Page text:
Two accounts in tandem from the two women to whom CeSAU owes it's existence.
I arrived in Glasgow over 44 years ago from Ghana via Boston Massachusetts, where I had spent two years working. Racism abounded -considering the backdrop of slavery and segregation of black from white, but I did not particularly experience any
form of racism or discrimination in the hospitals where I worked, rather, facilities were made available for all staff to further develop their professional and social skills.
With that in mind, I arrived in Scotland with a positive mindset. The Midwifery school at the then Glasgow Royal Maternity Hospital, Rottenrow was equally welcoming and encouraged students to excel and we did.
Challenges began when I started training in the Maternity wards.
There were innumerable instances of mistrust for African trained nurses from both the professionals and some patients; these included soul destroying criticisms, name calling, negative comments, intimidation and serious bullying. It felt as if I was being chewed to bits inside, and my professional training had not prepared me for any of it. Consequently, my confidence and self–worth were reduced to nil and fear and anxiety became my constant companions. I was miserable and alone.
However, instead of wallowing in self- pity, I decided to do something about it. I had met a few African trained nurses most of them doing agency work in my hospital. As I became familiar with them, I realized that I was not alone in my adversity, people were afraid to complain because they would be seen as weak or trouble makers so, they suffered in silence. The new group decided to meet once in a month to provide support and comfort to each other. The group was efficient on delivering the much needed succuor as we quickly realised that despite being individuals, we shared a lot of similar experiences. After a year, we decided to include other African and Caribbean women. The group expanded to form the ongoing
African Caribbean Women Association - (ACWA) Glasgow.
The turning point for me was when I started to network within larger minority communities and learnt how some minority groups had come together to improve their lot. I worked briefly with Mrs. Maggie Chetty of the then Glasgow Community Relations Council, now WSREC. It broadened my community experiences.
Another turning point was when I joined NALGO, and later UNISON. I took away key lessons on how to fight for my rights and not be afraid or intimidated when facing discrimination.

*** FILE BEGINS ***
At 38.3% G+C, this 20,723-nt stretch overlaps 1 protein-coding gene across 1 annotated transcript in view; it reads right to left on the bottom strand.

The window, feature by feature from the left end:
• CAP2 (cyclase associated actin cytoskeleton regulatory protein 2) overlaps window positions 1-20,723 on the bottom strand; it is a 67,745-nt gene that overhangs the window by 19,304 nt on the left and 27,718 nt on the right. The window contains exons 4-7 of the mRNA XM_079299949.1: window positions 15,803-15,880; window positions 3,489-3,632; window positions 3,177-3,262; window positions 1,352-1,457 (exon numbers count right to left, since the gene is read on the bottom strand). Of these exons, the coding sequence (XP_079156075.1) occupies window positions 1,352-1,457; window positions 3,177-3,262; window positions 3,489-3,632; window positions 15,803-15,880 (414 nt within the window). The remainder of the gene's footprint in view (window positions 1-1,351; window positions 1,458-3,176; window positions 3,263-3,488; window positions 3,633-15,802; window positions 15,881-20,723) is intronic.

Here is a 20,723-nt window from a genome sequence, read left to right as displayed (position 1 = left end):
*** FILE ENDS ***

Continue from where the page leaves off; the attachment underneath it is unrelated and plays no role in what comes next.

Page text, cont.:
So, when I left Midwifery to become an employee at the Strathclyde Regional Council’s Race Equality Unit, I wasn’t afraid. In fact, I felt empowered – my commitment to community engagement, particularly, to the empowerment of African women and children within Scotland was boundless! I called it madness, because it became my life's mission to help fellow women; come what may, to get information and gain confidence so as to limit bad experiences due to racism and discrimination at work and within communities. Suffice to say that it was an arduous task trying to change mindsets – some African men were of the view that I was indoctrinating their women. They were not easy years for both my daughter and I.
Upon retiring from local government employment, I moved to Stirlingshire. Where I was dormant for a year then started looking out for women or African community organizations to join. I never saw any African walking the streets of Stirling as was common in Glasgow. I also didn’t have personal connections in Stirlingshire, but remembered that my friend Maya Varyiani worked at Stirling Council as the Ethnic Minorities Advisor. I contacted her and found that Maya ran the Stirling Multi Cultural Partnership (SMCP) at the time and she was equally keen to have Africans on board. I didn’t know any African in Stirling so she invited Priscilla Maramba. Priscilla in turn invited us to speak at her church in Stirling. It was a pleasant surprise, we met a very receptive and large congregation. The rest in the history books.